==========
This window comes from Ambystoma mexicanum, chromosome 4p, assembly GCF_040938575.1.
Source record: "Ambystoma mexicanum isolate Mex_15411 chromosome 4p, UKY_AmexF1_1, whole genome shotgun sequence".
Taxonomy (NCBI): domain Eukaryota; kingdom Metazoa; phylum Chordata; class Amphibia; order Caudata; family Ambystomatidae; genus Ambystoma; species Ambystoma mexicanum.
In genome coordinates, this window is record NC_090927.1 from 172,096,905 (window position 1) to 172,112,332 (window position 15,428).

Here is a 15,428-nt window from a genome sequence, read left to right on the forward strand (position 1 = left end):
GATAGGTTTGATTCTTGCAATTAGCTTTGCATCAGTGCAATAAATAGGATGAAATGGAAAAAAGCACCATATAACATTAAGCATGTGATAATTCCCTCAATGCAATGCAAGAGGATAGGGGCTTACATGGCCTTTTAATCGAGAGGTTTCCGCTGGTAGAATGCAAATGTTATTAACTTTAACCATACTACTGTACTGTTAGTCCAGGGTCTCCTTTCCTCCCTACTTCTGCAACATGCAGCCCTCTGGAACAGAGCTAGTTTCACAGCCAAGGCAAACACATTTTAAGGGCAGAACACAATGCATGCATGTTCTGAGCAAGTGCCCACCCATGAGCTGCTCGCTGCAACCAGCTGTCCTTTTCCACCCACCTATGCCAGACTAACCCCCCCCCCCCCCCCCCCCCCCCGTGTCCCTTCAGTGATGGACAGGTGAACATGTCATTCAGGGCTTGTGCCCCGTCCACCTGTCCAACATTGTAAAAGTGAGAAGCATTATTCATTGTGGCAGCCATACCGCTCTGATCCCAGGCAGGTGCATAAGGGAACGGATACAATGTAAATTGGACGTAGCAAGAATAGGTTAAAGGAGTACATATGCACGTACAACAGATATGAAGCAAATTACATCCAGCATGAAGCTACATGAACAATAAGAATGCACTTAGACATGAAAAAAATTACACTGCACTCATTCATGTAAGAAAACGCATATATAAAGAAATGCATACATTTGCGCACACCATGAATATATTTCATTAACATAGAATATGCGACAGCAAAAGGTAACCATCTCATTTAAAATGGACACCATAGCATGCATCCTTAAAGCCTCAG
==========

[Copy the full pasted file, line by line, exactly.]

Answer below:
This window comes from Ambystoma mexicanum, chromosome 4p, assembly GCF_040938575.1.
Source record: "Ambystoma mexicanum isolate Mex_15411 chromosome 4p, UKY_AmexF1_1, whole genome shotgun sequence".
Taxonomy (NCBI): domain Eukaryota; kingdom Metazoa; phylum Chordata; class Amphibia; order Caudata; family Ambystomatidae; genus Ambystoma; species Ambystoma mexicanum.
In genome coordinates, this window is record NC_090927.1 from 172,096,905 (window position 1) to 172,112,332 (window position 15,428).

Here is a 15,428-nt window from a genome sequence, read left to right on the forward strand (position 1 = left end):
GATAGGTTTGATTCTTGCAATTAGCTTTGCATCAGTGCAATAAATAGGATGAAATGGAAAAAAGCACCATATAACATTAAGCATGTGATAATTCCCTCAATGCAATGCAAGAGGATAGGGGCTTACATGGCCTTTTAATCGAGAGGTTTCCGCTGGTAGAATGCAAATGTTATTAACTTTAACCATACTACTGTACTGTTAGTCCAGGGTCTCCTTTCCTCCCTACTTCTGCAACATGCAGCCCTCTGGAACAGAGCTAGTTTCACAGCCAAGGCAAACACATTTTAAGGGCAGAACACAATGCATGCATGTTCTGAGCAAGTGCCCACCCATGAGCTGCTCGCTGCAACCAGCTGTCCTTTTCCACCCACCTATGCCAGACTAACCCCCCCCCCCCCCCCCCCCCCCCGTGTCCCTTCAGTGATGGACAGGTGAACATGTCATTCAGGGCTTGTGCCCCGTCCACCTGTCCAACATTGTAAAAGTGAGAAGCATTATTCATTGTGGCAGCCATACCGCTCTGATCCCAGGCAGGTGCATAAGGGAACGGATACAATGTAAATTGGACGTAGCAAGAATAGGTTAAAGGAGTACATATGCACGTACAACAGATATGAAGCAAATTACATCCAGCATGAAGCTACATGAACAATAAGAATGCACTTAGACATGAAAAAAATTACACTGCACTCATTCATGTAAGAAAACGCATATATAAAGAAATGCATACATTTGCGCACACCATGAATATATTTCATTAACATAGAATATGCGACAGCAAAAGGTAACCATCTCATTTAAAATGGACACCATAGCATGCATCCTTAAAGCCTCAG